Tuesday, August 22, 2006

Stephen Byers is a nutter

What a load of rubbish from Byers. If he'd care to hand in his membership card on the way out, I'm sure Davey Cameron could find a place for him on the A List - although Gideon Osborne on the Today Programme was none too sure about committing the Tories to scrapping inheritance tax. Feeding this sort of dross to the house magazine of the High Tories, the Telegraph, is even worse.

Remember that this tax will only affect those whose estates exceed £285,000 - well above the UK average house price and actually only a problem for around 6% of the population. Even then, it only kicks in at the 40% rate on the value of the estate above that.

Byers reckons that it is a 'penalty on hard work, thrift and enterprise.' Nonsense - I defy anyone to show me someone who held back on their innate work ethic or their imaginative entrepreneurialism for fear of a tax that will affect their heirs and successors. It doesn't happen. Obviously, with Tony's new multi-million pound London house and a planned career in after-dinner speaking while his wife takes her seat on the High Court bench, IHT will bother the Dear Leader, but it isn't a vote-winner for most of the population outside the Notting Hill set - and certainly not on Tyneside, where Stephen currently has a constituency.

The Telegraph rumbles on - 'thousands of hard-working families face huge bills just to keep the family home after a relative has died.' Eh? Transfers between civil partners or married couples are free of IHT. These 'hard-working families' (an over-worked term, if ever there was one) presumably have a home of their own, so are merely going to inherit the family home of one of their own parents. Even if we assume that there are a few of them still living at home with mum and dad, they will be mortgage-free on a property worth over £285,000 and probably able to mortgage the house to cover the tax bill. There really can't be many who would find that a problem and I struggle to find sympathy for the tiny number who would be left struggling to find a new home with only a third of a million quid or so to their name. I refer you to Fisking Central for some sound observations and there's also a decent post on Forceful and Moderate about the issue.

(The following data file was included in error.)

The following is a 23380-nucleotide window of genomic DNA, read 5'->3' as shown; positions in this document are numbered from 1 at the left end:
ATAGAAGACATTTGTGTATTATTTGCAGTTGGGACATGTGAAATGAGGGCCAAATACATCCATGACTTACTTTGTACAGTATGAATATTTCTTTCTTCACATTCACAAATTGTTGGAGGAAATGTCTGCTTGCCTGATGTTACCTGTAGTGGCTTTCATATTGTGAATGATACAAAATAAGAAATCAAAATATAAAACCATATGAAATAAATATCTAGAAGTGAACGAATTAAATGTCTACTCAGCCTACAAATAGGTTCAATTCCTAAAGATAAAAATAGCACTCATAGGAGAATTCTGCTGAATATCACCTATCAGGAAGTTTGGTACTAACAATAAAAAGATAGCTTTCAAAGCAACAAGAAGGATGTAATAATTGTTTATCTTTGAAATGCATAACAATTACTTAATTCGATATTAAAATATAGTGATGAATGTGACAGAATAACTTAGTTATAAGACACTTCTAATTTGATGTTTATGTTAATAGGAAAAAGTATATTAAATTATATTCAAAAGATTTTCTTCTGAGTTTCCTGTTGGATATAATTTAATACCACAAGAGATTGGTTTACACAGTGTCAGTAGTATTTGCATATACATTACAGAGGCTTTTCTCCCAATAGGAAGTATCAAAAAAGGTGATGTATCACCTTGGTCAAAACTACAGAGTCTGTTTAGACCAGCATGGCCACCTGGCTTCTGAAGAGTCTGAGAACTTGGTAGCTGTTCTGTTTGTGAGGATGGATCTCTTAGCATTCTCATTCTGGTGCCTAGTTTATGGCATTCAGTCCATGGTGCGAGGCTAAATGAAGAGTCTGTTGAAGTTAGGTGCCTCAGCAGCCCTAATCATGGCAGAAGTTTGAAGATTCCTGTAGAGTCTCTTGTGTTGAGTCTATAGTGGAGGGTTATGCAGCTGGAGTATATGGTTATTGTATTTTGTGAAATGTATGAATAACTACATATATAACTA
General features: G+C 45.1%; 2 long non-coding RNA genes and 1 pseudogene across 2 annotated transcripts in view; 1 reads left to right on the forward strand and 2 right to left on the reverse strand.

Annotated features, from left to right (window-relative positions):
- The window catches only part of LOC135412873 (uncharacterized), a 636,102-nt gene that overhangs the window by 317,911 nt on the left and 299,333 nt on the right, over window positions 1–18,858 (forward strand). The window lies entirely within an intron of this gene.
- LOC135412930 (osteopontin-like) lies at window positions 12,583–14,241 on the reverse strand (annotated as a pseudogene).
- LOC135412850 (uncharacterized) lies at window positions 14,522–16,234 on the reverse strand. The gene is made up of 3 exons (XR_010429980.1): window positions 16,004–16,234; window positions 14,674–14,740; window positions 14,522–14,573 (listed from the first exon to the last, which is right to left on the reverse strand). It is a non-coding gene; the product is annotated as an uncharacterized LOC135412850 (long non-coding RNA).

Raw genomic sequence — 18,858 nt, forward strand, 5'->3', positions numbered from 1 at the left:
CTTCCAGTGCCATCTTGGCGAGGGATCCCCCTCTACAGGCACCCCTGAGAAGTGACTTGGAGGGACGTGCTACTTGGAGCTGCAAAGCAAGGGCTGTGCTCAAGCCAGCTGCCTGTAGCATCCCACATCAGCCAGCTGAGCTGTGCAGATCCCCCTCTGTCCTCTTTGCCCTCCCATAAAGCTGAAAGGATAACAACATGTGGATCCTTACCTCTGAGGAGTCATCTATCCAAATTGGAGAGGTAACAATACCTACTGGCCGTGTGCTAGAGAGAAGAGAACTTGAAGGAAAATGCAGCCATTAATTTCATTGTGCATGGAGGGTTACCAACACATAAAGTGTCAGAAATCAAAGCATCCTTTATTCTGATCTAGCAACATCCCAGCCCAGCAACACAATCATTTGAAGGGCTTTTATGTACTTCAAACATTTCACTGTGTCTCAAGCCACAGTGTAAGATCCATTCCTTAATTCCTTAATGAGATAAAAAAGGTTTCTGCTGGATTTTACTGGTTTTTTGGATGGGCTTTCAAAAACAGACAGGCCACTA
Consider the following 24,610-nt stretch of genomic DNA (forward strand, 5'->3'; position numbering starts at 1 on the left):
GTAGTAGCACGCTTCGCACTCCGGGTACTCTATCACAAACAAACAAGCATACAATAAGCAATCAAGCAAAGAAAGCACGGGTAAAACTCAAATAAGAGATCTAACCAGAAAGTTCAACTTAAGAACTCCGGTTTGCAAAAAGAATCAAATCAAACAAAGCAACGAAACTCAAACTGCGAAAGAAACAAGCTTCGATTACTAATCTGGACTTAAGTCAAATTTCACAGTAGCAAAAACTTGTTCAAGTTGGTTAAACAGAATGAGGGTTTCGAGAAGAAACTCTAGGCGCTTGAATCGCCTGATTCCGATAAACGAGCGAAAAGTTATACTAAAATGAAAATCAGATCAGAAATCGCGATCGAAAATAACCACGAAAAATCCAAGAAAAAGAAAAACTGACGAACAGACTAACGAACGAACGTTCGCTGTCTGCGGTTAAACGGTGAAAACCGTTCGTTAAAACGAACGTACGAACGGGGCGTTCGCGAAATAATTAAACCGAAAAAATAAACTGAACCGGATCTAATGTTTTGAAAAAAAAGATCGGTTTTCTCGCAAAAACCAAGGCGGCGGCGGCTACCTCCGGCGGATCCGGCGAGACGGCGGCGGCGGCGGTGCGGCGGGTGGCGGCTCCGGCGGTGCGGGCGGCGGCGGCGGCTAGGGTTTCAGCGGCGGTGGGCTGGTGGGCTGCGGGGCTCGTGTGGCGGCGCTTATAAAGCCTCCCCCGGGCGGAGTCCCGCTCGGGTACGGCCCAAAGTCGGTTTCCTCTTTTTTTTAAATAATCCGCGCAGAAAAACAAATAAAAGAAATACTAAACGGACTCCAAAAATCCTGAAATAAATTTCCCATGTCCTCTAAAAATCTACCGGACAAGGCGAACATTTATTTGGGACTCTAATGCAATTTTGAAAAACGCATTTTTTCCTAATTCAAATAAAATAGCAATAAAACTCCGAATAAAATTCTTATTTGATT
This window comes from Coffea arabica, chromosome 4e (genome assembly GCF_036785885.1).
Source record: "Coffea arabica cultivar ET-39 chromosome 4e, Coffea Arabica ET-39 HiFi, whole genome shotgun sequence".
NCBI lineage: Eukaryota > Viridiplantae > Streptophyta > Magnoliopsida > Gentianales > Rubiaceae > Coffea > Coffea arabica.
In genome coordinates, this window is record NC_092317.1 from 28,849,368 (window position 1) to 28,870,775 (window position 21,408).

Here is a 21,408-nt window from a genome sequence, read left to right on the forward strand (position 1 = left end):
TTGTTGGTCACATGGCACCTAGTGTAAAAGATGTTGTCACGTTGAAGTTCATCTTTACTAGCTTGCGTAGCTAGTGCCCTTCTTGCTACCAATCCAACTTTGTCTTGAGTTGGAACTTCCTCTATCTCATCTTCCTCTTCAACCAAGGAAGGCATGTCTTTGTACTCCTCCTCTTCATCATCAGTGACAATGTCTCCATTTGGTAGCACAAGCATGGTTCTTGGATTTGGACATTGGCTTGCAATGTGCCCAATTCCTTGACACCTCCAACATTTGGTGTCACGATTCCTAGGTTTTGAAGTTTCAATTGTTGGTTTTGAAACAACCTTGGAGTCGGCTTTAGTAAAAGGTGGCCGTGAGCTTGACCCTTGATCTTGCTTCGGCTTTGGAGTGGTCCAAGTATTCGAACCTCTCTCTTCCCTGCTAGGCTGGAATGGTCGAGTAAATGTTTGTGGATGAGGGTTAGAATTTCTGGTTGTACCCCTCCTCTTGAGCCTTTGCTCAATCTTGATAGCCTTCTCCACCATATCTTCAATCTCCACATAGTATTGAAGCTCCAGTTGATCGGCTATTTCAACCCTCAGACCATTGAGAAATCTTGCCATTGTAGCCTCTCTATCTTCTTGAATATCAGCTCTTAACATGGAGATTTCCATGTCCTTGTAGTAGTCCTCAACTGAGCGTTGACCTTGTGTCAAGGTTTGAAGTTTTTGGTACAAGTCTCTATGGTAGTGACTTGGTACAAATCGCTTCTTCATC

Ultimately, IHT is a fair tax - it doesn't genuinely tax income that has already had tax paid, as the income is a gain to somebody who never earned it - the heir. In any case, as a number of commentators have pointed out, we already pay many repeat taxes - VAT is a classic one. Scrapping it would be a sop to the very rich in society and would remove £3 billion from the tax system that could only be replaced by taxing the rest of us even more.

Gordon isn't taking it lightly and he responded

'A source close to Gordon Brown added: "I don't think Stephen Byers actually believes a word of this nonsense. He never said anything of the sort when he was in Government.'

2 comments:

Gary Sambrook said...

Your a sick individual! I just hope that you will not have to be taxed because a member of your family has died!

PoliticalHack said...

I won't be taxed - the cost falls on the estate of the deceased, not the heirs. In any case, the heirs are benefitting from income that they have not themselves earned.

The odds are that any estate in my family won't exceed the IHT limit, but I'd hope that it won't be an issue for a good few years yet.

We may not like taxation - I have a twinge every time I see how much my salary has been depleted each month - but I know that it is necessary to pay for the services we expect, so I accept my share of the cost.

I'm not sure why you think I'm sick for expressing an opinion on a political matter.